• unshift() - adds an element to the beginning of an array.
  • pop() - removes the last element of an array.
  • shift() - removes the first element of an array.

push() and unshift() take an array and a variable as arguments:

push @ARRAY, VARIABLE

VARIABLE can actually be a single variable or another array:

push @student, "Eve";
push @student, @newstudents;
push @student, ("Frank","Gabriel");

pop() and shift() take only the array as an argument:

$laststudent = pop(@student);

You can use the slice operation to retrieve portions of an array.

@newarray = @student[1..3]; # elements 1-3
@newarray = @student[1..3,5,7,9..15]; # elements 1-3,5,7,9-15

The splice() function lets you replace arbitrary elements within an array. Here is the general syntax:

splice(@ARRAY,STARTING_INDEX,LENGTH,@REPLACING-ARRAY);
 

Here is an example that replaces element 3 with Jerry and elements 4 with Lena:

splice(@student,3,2,("Jerry","Lena"));

The split() operation creates an array from a string. It takes a delimiter and a string as arguments. For example:

@array=split(':',"test:array:1:2:3");

The above will produce an array with 5 elements (test,array,1,2,3).

The join() function does the reverse, i.e., it creates a string from the elements of an array. It takes a delimiter and an array as arguments. For example:

$studentNames=join(',',@student);

The above will form one string with every element from @student separated by a comma.

Perl also has hash arrays, which are similar to associate arrays. Whereas arrays are represented with the @, hash arrays are represented by the %symbol.

%ages = ("Leela", 25,
        "Fry", 28,
        "Bender", 4,
        "Lord Nibbler", "Unknown");

Elements within a hash array accessed by prefacing the hash array name with $ and then using curly braces for the index. For example:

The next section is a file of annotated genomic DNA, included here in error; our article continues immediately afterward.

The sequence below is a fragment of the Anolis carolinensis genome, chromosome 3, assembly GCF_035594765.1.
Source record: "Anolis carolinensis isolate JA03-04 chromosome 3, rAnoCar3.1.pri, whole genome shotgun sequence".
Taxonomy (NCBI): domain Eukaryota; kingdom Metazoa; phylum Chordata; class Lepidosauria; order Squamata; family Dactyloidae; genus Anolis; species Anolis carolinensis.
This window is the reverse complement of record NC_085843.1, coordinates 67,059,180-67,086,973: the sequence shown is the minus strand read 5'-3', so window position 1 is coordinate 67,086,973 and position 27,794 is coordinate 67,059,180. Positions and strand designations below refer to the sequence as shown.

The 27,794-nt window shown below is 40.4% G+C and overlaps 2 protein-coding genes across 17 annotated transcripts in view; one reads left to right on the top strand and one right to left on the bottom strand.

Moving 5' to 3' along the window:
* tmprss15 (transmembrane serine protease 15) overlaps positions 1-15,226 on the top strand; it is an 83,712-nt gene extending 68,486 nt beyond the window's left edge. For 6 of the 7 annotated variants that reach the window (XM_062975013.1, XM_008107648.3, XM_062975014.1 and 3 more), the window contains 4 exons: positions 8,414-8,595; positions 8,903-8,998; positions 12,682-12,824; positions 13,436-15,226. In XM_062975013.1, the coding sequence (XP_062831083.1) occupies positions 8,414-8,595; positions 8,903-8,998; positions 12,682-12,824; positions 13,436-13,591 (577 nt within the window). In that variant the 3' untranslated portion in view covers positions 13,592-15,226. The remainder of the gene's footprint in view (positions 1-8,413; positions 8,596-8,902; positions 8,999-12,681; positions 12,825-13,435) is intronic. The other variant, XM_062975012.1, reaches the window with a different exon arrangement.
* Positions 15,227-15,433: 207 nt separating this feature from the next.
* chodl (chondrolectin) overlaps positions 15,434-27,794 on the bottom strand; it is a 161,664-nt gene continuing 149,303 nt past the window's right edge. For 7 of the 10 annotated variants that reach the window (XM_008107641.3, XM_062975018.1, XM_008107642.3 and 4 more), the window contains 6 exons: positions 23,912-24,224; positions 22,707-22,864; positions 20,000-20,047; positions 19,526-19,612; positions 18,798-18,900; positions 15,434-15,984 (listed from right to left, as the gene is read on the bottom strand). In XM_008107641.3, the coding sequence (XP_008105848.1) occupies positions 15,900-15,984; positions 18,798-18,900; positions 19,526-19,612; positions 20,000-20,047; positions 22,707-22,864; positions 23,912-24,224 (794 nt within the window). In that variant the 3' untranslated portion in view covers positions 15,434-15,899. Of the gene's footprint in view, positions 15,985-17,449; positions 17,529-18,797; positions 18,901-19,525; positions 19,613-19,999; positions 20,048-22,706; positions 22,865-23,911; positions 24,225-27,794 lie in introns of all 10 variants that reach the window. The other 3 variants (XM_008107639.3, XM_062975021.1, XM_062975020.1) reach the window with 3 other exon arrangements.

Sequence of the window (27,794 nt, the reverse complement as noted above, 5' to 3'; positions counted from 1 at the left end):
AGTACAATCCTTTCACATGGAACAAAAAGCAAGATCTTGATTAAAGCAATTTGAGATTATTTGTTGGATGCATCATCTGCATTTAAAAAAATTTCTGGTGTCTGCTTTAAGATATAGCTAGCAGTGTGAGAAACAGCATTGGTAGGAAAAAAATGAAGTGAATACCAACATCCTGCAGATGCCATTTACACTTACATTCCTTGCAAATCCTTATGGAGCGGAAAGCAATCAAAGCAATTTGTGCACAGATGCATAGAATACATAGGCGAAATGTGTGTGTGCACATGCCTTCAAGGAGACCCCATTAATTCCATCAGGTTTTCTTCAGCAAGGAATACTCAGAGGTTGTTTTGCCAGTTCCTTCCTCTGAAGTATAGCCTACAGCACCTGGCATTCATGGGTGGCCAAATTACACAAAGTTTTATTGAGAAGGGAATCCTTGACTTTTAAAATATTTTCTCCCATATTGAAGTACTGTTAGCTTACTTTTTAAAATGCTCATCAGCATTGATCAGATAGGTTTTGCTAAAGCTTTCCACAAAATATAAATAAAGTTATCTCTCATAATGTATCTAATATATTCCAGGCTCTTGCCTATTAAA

$ages{"Leela"};	# Returns 25
$ages{"Fry"};		# Returns 28
$ages{"Bender"};	# Returns 4
$ages{"Lord Nibbler"};	# Returns "Unknown"

Conditional Statements

if statements work as they do in most other languages. The general format is

if ( CONDITION )
{
  #some statements
}
elsif ( ANOTHER_CONDITION )
{
  #whatever
}
else
{
  #other stuff
}

The standard comparison operators work as usual, including ==, <, >, etc. The only thing to be aware of is that you should use eq and neq to compare strings instead of == and !=.

if($string eq "some string")
{
  print "strings are equal\n";
}
elsif($int == 5)
{
  print "integer is five\n";
}

Loops

There are three main types of loops. for and while loops work similarly to other languages. Here are the general forms:

for(initialization;condition;loop_increment)
{
}
 
while(condition)
{
}

Here are simple examples:

 $sum=0;
 $i=1;
 while($i<=10)
 {
   $sum=$sum+$i;
   $i++;
 }
 print "sum is $sum\n";

 for($j=0; $j<5; ++$j)
 {
   print "j is $j\n";
 }

next and last are special commands that will jump to the next loop iteration, or to the end of the loop, respectively. For example:

 for($j=0; $j<5; ++$j)
 {
   if($j == 2) { next; }
   if($j == 4) { last; }
   print "j is $j\n";
 }

The above code will output:

j is 0
j is 1
j is 3

Finally, there is the foreach loop. foreach loops are most useful when iterating through arrays or hashs. Here is the general form:

foreach $iterator (@array)
{
}

For example, to print out all the values in an array, you could do this:

 @names = ('Bugs', 'Daffy', 'Marvin');
 foreach $name (@names)
 {
   print "$name\n";
 } 

Functions

Perl functions are identified with the keyword sub followed by the function name. Arguments passed to functions are stored in a special array @_. You can either access all of the arguments by assigning them to local variables via @_ or you can use the shift function. Here is the general form for a function:

 sub functionname
 {
   my ($arg1,$arg2,...,$argn)=@_;
 }

Or:

 sub functionname
 {
   my $arg1 = shift;
   my $arg2 = shift;
   ...
   my $argn = shift;
 }

Here is a simple function to add two numbers and a call to that function (note that functions can be defined above or below where they are called):

 sub add
 {
   my ($x,$y) = @_;
   return ($x+$y);
 }  

 print "sum of 2+5=" . add(2,5) . "\n";

The command line arguments to the Perl script (excluding the script name) are stored in the array @ARGV. For example, the following code prints out the number of command line arguments:

 print "There are " . scalar(@ARGV) . " arguments\n";

Regular Expressions

Perl is widely known for excellence in text processing, and regular expressions are one of the big factors behind this fame. There is a lot to learn about regular expressions, and here is only a very brief introduction that serves as a starting point. Please refer to the CPAN tutorial (from which the following is extracted) and reference for more complete and in-depth coverage.